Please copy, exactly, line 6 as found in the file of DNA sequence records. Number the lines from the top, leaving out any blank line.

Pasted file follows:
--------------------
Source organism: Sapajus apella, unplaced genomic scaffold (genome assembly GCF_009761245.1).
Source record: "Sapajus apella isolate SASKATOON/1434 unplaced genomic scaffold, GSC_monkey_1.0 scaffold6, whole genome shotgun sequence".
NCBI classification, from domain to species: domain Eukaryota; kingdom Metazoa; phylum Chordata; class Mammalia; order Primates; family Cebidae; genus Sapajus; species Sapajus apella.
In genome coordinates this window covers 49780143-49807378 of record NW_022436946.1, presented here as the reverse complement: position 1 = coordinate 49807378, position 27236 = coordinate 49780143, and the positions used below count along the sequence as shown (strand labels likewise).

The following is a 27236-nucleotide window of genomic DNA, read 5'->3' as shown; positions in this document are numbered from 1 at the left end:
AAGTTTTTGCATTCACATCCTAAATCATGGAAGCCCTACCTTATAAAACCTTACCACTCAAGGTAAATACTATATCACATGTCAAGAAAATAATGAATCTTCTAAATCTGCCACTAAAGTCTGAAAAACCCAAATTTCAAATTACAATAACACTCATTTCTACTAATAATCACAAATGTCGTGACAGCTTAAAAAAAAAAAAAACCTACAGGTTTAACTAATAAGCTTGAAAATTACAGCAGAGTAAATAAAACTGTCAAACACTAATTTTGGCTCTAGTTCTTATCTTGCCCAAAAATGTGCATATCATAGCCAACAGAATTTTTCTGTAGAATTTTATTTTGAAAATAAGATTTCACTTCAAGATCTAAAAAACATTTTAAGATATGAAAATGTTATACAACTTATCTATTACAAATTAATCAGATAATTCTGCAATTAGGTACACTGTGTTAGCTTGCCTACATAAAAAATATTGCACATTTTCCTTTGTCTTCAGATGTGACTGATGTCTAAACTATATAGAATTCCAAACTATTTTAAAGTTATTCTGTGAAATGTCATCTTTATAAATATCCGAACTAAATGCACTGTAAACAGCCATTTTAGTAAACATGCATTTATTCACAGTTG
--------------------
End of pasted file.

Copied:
AAGTTTTTGCATTCACATCCTAAATCATGGAAGCCCTACCTTATAAAACCTTACCACTCAAGGTAAATACTATATCACATGTCAAGAAAATAATGAATCTTCTAAATCTGCCACTAAAGTCTGAAAAACCCAAATTTCAAATTACAATAACACTCATTTCTACTAATAATCACAAATGTCGTGACAGCTTAAAAAAAAAAAAAACCTACAGGTTTAACTAATAAGCTTGAAAATTACAGCAGAGTAAATAAAACTGTCAAACACTAATTTTGGCTCTAGTTCTTATCTTGCCCAAAAATGTGCATATCATAGCCAACAGAATTTTTCTGTAGAATTTTATTTTGAAAATAAGATTTCACTTCAAGATCTAAAAAACATTTTAAGATATGAAAATGTTATACAACTTATCTATTACAAATTAATCAGATAATTCTGCAATTAGGTACACTGTGTTAGCTTGCCTACATAAAAAATATTGCACATTTTCCTTTGTCTTCAGATGTGACTGATGTCTAAACTATATAGAATTCCAAACTATTTTAAAGTTATTCTGTGAAATGTCATCTTTATAAATATCCGAACTAAATGCACTGTAAACAGCCATTTTAGTAAACATGCATTTATTCACAGTTG